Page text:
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    Thursday, July 23, 2015

    "Managing" is not "Leading:" a small case study from everyday business

    Here's a little story that illustrates to me the difference between leading and managing.  I will say up front it is told from my perspective, so I may not have some of the information that was available to the decision maker in this, but I can say unequivically, that this leader did not seek out additional information I possessed, so that is a strike against him.

    The story...

    I lead an effort across our company to replace users' PCs.  We have about 6000 to be replaced over a 3-4 year period and the replaced machines are very old.  We struggle financially, so this was delayed and the machines have become quite aged.  But, everyone is in the same boat, and when we did get some money in 2015 to start large scale updates, we started from oldest to newest.  It's fair, and given the age, the old ones had to go first.

    We also have over 100 locations throughout the US, so those replacements are scattered, so that entire offices do not get replaced en masse.  Therefore, you could get a new PC and be working next to a guy with a 3 year old machine.  I am sure this is common across companies with 5000+ employees.

    In all companies, you have people with PC envy.  Ours is no different, and we have a particular pair of managers, who shall remain nameless, who at the very beginning of this effort made every effort to get included at the beginning, despite their machines being among the newest of the old.  Their machines were not slated for replacement until 2016 and to move them ahead of about 2500 people was patently unfair, not to mention pulling 2016 budget into 2015, a technical no-no, though something that would be no big deal for a couple of people. My manager and I resisted and these manager's VP even agreed and helped provide cover for us and this ceased after a while as they accepted their lot in life.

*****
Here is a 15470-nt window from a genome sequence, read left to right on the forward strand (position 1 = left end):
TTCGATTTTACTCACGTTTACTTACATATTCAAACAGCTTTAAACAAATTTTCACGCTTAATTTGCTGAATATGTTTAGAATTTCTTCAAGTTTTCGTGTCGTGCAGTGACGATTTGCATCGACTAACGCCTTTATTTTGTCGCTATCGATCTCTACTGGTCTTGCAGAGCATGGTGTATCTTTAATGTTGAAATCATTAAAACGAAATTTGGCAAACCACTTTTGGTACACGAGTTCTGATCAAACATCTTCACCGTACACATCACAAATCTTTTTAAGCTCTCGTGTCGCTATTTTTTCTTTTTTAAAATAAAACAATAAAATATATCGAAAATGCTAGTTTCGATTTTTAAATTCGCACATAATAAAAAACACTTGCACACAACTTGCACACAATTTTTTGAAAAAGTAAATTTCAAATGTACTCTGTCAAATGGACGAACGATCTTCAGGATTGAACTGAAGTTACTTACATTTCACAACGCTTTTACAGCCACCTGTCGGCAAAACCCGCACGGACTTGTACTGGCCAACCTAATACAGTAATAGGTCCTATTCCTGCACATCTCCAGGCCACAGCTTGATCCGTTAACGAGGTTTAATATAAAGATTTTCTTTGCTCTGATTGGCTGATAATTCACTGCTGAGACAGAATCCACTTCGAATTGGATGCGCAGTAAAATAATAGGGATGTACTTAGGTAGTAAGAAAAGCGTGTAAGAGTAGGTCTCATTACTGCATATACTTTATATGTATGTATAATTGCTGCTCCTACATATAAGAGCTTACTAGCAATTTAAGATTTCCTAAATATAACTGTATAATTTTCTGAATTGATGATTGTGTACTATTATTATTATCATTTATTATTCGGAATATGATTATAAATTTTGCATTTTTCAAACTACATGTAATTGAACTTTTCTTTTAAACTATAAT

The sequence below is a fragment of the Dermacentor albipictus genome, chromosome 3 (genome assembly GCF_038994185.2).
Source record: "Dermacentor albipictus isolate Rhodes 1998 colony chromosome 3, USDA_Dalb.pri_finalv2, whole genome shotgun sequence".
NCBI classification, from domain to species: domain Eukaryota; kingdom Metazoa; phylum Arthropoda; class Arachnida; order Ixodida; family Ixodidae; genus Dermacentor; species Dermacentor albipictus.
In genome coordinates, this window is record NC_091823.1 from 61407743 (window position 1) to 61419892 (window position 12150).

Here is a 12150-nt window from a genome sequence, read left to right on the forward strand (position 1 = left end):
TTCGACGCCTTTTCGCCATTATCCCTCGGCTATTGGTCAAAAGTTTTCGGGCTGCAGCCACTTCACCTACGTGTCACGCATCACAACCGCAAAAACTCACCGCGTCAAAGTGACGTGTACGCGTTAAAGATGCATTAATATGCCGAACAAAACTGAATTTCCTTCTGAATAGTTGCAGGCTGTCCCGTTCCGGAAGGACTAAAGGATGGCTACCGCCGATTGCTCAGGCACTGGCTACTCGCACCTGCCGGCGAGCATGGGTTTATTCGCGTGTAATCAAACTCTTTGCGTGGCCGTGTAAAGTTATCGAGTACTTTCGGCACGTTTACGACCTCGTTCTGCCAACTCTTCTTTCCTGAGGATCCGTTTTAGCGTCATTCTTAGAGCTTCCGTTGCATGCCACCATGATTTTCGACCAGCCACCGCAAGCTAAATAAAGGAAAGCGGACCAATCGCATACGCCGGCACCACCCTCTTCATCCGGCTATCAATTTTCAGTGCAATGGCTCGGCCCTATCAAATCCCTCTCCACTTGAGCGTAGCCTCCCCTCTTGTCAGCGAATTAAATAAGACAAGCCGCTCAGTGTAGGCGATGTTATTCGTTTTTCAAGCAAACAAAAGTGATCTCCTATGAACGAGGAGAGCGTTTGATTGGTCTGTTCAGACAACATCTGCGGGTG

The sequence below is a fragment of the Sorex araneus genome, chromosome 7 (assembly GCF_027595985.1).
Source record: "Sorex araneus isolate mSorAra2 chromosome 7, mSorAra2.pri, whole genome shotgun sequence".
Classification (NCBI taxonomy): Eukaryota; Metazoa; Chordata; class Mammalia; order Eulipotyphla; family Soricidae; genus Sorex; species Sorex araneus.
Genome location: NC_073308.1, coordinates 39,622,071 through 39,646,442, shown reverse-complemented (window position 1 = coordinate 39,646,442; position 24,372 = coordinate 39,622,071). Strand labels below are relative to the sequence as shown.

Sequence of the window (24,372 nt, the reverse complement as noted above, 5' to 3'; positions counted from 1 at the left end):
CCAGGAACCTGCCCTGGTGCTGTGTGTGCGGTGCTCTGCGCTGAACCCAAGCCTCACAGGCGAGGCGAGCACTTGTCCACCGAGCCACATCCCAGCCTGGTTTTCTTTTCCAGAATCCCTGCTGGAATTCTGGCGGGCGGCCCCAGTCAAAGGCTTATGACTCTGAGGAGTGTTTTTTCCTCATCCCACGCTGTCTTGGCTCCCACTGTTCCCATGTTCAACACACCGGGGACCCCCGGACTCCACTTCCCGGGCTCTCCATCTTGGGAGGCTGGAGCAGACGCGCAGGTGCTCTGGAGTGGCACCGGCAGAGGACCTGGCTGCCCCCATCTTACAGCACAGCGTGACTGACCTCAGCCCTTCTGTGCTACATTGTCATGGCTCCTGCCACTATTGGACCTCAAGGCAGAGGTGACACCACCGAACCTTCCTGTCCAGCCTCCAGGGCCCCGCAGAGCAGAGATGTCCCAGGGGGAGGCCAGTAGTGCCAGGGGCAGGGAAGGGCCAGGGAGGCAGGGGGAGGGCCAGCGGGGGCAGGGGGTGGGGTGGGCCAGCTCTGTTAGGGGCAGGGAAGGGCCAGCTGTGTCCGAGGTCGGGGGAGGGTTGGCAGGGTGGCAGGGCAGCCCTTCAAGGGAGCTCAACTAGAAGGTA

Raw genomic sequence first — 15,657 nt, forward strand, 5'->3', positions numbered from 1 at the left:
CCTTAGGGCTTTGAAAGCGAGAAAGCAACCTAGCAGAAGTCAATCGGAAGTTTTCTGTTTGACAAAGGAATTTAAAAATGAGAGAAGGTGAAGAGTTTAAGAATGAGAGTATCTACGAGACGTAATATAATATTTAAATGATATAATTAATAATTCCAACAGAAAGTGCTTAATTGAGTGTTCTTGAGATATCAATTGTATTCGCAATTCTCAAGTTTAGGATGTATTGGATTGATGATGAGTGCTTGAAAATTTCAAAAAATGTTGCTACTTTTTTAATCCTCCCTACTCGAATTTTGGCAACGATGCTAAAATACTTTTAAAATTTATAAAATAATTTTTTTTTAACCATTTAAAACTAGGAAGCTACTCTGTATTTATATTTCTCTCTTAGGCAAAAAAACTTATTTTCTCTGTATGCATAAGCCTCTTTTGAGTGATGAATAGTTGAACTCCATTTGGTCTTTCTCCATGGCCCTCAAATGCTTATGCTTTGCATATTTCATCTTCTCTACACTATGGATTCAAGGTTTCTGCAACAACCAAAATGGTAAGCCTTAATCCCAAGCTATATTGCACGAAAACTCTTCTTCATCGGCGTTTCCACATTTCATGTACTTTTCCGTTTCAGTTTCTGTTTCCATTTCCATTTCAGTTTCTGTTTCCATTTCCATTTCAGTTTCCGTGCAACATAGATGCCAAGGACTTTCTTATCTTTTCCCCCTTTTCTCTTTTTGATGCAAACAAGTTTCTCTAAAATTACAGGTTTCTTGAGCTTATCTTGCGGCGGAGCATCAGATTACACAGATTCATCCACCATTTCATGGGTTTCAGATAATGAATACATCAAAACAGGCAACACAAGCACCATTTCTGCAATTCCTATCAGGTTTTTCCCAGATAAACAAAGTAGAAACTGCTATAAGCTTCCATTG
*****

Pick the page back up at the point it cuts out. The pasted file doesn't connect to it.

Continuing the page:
Note that in this, never did these guys express much concern for their 20 or so direct reports, suffering along with similarly aged equipment.  No, it was always about them personally.  So, I won't say what I think of these two as leaders in this case.

    Fast forward now a few months.

    Our team has moved into a new organization, with a new VP and C level ourselves and lo and behold if these guys haven't found the correct pressure point. Within a week of this occurring, we're told to provide these 2 and 4 other managers new PCs.  When we resist, the rationale is that they're ahead of quota and this can be looked at as a reward and not special treatment of these people.

    Ok, whatever.  This is where my problem with my VP/C level begins.

    You were handed a leadership opportunity here, and you managed instead.

    You could have contacted the two people with the years (yes, years) of experience with this group and talked to us, gotten some deeper understanding and developed a course of action that would represent leading, instead of just managing to close a problem.

    We could have asked the questions, if the team is doing so well, why just reward the 6 managers in this team?  The other 24 people are in the same boat, and arguably, they have more to do with the results than these 6 managers.  Why is it fair for these people to walk in with brand new PCs and the others to be told they're continung to wait until 2016?  Perhaps you could have challenged these managers and proposed replacing the other 24 first, that it would be a great leadership example to say, "You did a great job, lool what we're doing with our IT partners, getting YOU the new hardware you deserve, and when you're done, then we managers will take our turn."

    You could have done that, or even lobbied for the entire group.

    Instead you bowed to the pressure provided and caved,  Instantly.

    Then justified it based on the reasoning they provided.

    In any organization, not just the military, leaders have to be responsive and accepting of forceful backup, willingly provided.  But first, they have to seek it and consider it.

    That was not done in this case, and I find it's really rarely done at all.

    It's sad.

    This was a lost opportunity at leadership, and albeit a relatively small one, but, it speaks volumes to me.